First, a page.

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Genesis of a Historical Novel

Wednesday, May 25, 2005

morning and afternoon

Morning notes: True Believer and Galilee: From Alexander the Great to Hadrian.

Sent Kimmie off to work in the bright sunshine. She was angry, even furious about how she looked (very nice I thought--cute white denim jacket and pants), especially her hair, which was recently cut and dyed.

"I don't want to have 'old lady' hair!" she said. "I don't want to look like some old lady who goes to the hairdresser once a week to have her little curls put in!"

"I think you look good," I said. "Very cute."

I have learned to be assertive and definite in my statements about Kimmie's appearance--no shilly-shallying. No sheepish "oh, now, honey"s--just flat-out contradict her, bulldoze over her self-opinions. I might catch some flak, but I'm fighting on the right side.

"No. I look hideous."

"That's incorrect."

She was mad, but not as mad as she has been sometimes as she bustles out the door late. She offered her cheek for a kiss on the porch, and was off. A quick, Nazi-salute wave from the sidewalk, and then she disappeared beyond the forsythia that fountains so greenly by our porch. I sighed contentedly, another morning's work done getting the wife off to her gainful employment. I returned to finish the Economist article I was reading, about the capital losses of central banks, over my empty cereal bowl on the coffeetable (I've never got out of the habit of eating in the living-room since I wore a cast 2 years ago), and got on with my own day.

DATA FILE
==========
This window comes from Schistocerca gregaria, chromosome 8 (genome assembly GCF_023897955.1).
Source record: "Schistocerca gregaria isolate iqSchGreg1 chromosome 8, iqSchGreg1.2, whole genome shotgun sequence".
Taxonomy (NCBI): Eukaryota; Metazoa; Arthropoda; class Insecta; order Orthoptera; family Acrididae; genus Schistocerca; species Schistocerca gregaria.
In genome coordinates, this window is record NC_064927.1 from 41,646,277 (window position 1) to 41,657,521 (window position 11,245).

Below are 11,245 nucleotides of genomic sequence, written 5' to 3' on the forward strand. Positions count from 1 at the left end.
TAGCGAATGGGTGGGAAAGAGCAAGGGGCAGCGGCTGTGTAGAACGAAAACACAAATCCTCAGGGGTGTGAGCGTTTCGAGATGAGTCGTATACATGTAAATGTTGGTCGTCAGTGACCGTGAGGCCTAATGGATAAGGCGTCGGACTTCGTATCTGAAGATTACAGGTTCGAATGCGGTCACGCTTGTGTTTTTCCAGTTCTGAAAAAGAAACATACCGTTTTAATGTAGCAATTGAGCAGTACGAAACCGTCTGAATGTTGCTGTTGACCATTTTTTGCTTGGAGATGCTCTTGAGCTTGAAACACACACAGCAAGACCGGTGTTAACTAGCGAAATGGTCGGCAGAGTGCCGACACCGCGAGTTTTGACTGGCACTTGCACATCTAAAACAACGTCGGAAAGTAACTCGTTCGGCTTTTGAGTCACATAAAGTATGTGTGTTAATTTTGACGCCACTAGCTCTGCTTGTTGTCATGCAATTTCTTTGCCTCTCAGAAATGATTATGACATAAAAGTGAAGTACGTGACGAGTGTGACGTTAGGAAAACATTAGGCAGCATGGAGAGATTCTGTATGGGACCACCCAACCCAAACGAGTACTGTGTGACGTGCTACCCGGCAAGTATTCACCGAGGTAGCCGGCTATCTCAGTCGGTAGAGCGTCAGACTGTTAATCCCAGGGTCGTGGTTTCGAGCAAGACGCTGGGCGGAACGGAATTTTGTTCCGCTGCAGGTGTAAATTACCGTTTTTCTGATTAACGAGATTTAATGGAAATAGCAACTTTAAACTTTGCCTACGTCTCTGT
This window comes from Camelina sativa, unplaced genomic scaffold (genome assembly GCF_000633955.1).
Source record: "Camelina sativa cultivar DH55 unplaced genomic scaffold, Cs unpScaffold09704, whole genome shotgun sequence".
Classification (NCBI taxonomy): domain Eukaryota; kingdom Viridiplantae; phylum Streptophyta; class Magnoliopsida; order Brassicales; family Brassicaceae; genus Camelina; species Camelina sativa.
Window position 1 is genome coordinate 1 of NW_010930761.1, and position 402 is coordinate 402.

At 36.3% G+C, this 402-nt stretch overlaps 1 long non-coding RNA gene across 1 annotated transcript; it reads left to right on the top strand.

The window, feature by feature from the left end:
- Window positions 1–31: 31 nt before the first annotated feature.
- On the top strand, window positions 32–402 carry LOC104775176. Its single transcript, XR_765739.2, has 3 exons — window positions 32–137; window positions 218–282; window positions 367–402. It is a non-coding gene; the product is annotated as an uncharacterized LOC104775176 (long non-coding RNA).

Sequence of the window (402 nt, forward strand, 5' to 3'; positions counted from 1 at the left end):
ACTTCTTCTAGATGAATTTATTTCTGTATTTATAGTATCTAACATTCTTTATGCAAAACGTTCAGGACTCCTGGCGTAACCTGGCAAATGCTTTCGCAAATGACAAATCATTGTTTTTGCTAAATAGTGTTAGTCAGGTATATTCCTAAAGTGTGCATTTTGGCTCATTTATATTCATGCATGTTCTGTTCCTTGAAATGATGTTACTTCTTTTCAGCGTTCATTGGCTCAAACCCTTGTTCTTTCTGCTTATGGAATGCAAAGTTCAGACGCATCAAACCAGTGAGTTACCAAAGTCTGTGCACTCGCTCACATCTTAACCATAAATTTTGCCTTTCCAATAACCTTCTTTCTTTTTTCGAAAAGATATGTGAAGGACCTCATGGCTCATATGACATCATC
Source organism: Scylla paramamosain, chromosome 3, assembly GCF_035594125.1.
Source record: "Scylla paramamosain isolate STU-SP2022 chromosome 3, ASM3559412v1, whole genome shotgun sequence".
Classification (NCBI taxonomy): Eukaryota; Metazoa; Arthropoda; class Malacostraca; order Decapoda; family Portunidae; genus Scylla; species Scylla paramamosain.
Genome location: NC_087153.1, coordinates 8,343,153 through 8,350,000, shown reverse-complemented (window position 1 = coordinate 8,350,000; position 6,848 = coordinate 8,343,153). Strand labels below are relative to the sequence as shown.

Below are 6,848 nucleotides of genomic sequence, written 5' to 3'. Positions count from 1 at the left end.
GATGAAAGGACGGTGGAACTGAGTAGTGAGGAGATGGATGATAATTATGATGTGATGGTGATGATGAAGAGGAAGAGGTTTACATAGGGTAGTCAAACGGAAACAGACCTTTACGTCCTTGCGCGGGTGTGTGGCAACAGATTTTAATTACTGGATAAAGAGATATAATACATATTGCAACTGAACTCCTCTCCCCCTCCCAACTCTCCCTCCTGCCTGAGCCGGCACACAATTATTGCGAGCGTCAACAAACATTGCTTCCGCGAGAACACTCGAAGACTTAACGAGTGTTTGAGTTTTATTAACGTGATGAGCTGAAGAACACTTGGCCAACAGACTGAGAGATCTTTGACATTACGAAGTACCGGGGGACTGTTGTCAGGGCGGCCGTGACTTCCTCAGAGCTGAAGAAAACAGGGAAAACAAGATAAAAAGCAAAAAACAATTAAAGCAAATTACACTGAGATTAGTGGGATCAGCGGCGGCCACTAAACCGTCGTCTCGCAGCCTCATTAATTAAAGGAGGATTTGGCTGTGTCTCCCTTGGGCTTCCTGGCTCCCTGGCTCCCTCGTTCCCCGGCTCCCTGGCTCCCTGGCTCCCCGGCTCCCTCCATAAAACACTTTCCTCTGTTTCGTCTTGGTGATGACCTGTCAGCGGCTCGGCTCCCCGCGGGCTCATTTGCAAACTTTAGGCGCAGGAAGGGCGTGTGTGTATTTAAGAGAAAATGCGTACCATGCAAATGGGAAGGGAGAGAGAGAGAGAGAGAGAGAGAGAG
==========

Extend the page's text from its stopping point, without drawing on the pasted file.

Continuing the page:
Chapter 17. I opened my Notes document and plunged on, pasting in material from other documents: from my Character document on Sosigenes, from an Encyclopedia document on astronomy, from Alexander's Character document, and from a few Research documents (compressed books). What's this chapter about? What are the issues important to Alexander and Sosigenes, his long-sought hero?

It was one of those days where I feel myself barely keeping my head above water in a sea of ideas. I've brought so many ideas together--which ones belong? Which are important? Which ones are central to my story? Which provide images that work with what I'm doing? And what am I doing, anyway? What are the ideas that stir the souls of these characters, make them think and dream?

In the past this composting process has worked OK. I keep bringing ideas together on the same page, looking over things I haven't thought about for months, thinking about them in close succession to see how they live together. This type of thinking and selection forms the sub-basement of the eventual prose. For it to feel rich, it needs this kind of depth under it. You should sense that there's a lot going on underneath the explicit level of the story. The characters are intelligent, sophisticated individuals who have reasons for thinking and believing as they do.

I pushed on at this till about 11:30, as always feeling a bit guilty that I was not writing actual prose.

This afternoon I went for a run under a cloudless blue sky. The quiet and velleity of summer are setting in.


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